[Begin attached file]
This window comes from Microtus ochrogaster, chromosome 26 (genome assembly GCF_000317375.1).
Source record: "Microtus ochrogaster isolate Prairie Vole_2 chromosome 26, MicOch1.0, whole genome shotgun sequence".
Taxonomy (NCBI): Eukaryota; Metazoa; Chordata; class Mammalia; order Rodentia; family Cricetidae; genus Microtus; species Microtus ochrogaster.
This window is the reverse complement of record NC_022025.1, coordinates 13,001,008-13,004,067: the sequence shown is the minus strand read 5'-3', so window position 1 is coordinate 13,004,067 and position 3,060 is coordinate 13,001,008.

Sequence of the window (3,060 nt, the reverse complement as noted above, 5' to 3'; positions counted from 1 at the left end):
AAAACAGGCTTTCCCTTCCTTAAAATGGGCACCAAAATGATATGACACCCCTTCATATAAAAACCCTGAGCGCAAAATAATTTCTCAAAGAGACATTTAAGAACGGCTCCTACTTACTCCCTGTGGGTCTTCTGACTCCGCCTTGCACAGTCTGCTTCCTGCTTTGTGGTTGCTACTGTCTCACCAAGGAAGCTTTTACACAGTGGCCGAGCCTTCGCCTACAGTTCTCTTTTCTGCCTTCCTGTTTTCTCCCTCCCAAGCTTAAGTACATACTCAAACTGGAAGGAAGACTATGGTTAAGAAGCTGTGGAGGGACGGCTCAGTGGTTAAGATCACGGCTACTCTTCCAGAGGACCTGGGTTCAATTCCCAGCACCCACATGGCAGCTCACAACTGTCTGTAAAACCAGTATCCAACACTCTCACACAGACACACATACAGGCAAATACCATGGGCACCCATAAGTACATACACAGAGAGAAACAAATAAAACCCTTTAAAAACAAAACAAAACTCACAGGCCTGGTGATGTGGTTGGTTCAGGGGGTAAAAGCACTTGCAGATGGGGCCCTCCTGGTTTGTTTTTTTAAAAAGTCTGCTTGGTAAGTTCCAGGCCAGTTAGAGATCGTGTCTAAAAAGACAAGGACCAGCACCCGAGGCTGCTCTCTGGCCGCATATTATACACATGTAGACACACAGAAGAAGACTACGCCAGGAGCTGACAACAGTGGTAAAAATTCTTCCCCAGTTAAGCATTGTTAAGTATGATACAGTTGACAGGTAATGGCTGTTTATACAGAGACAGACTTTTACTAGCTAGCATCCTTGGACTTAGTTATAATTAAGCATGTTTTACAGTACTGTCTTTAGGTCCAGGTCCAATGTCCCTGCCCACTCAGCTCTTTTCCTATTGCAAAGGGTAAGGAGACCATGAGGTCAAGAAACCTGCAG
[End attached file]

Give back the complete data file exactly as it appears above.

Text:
This window comes from Microtus ochrogaster, chromosome 26 (genome assembly GCF_000317375.1).
Source record: "Microtus ochrogaster isolate Prairie Vole_2 chromosome 26, MicOch1.0, whole genome shotgun sequence".
Taxonomy (NCBI): Eukaryota; Metazoa; Chordata; class Mammalia; order Rodentia; family Cricetidae; genus Microtus; species Microtus ochrogaster.
This window is the reverse complement of record NC_022025.1, coordinates 13,001,008-13,004,067: the sequence shown is the minus strand read 5'-3', so window position 1 is coordinate 13,004,067 and position 3,060 is coordinate 13,001,008.

Sequence of the window (3,060 nt, the reverse complement as noted above, 5' to 3'; positions counted from 1 at the left end):
AAAACAGGCTTTCCCTTCCTTAAAATGGGCACCAAAATGATATGACACCCCTTCATATAAAAACCCTGAGCGCAAAATAATTTCTCAAAGAGACATTTAAGAACGGCTCCTACTTACTCCCTGTGGGTCTTCTGACTCCGCCTTGCACAGTCTGCTTCCTGCTTTGTGGTTGCTACTGTCTCACCAAGGAAGCTTTTACACAGTGGCCGAGCCTTCGCCTACAGTTCTCTTTTCTGCCTTCCTGTTTTCTCCCTCCCAAGCTTAAGTACATACTCAAACTGGAAGGAAGACTATGGTTAAGAAGCTGTGGAGGGACGGCTCAGTGGTTAAGATCACGGCTACTCTTCCAGAGGACCTGGGTTCAATTCCCAGCACCCACATGGCAGCTCACAACTGTCTGTAAAACCAGTATCCAACACTCTCACACAGACACACATACAGGCAAATACCATGGGCACCCATAAGTACATACACAGAGAGAAACAAATAAAACCCTTTAAAAACAAAACAAAACTCACAGGCCTGGTGATGTGGTTGGTTCAGGGGGTAAAAGCACTTGCAGATGGGGCCCTCCTGGTTTGTTTTTTTAAAAAGTCTGCTTGGTAAGTTCCAGGCCAGTTAGAGATCGTGTCTAAAAAGACAAGGACCAGCACCCGAGGCTGCTCTCTGGCCGCATATTATACACATGTAGACACACAGAAGAAGACTACGCCAGGAGCTGACAACAGTGGTAAAAATTCTTCCCCAGTTAAGCATTGTTAAGTATGATACAGTTGACAGGTAATGGCTGTTTATACAGAGACAGACTTTTACTAGCTAGCATCCTTGGACTTAGTTATAATTAAGCATGTTTTACAGTACTGTCTTTAGGTCCAGGTCCAATGTCCCTGCCCACTCAGCTCTTTTCCTATTGCAAAGGGTAAGGAGACCATGAGGTCAAGAAACCTGCAG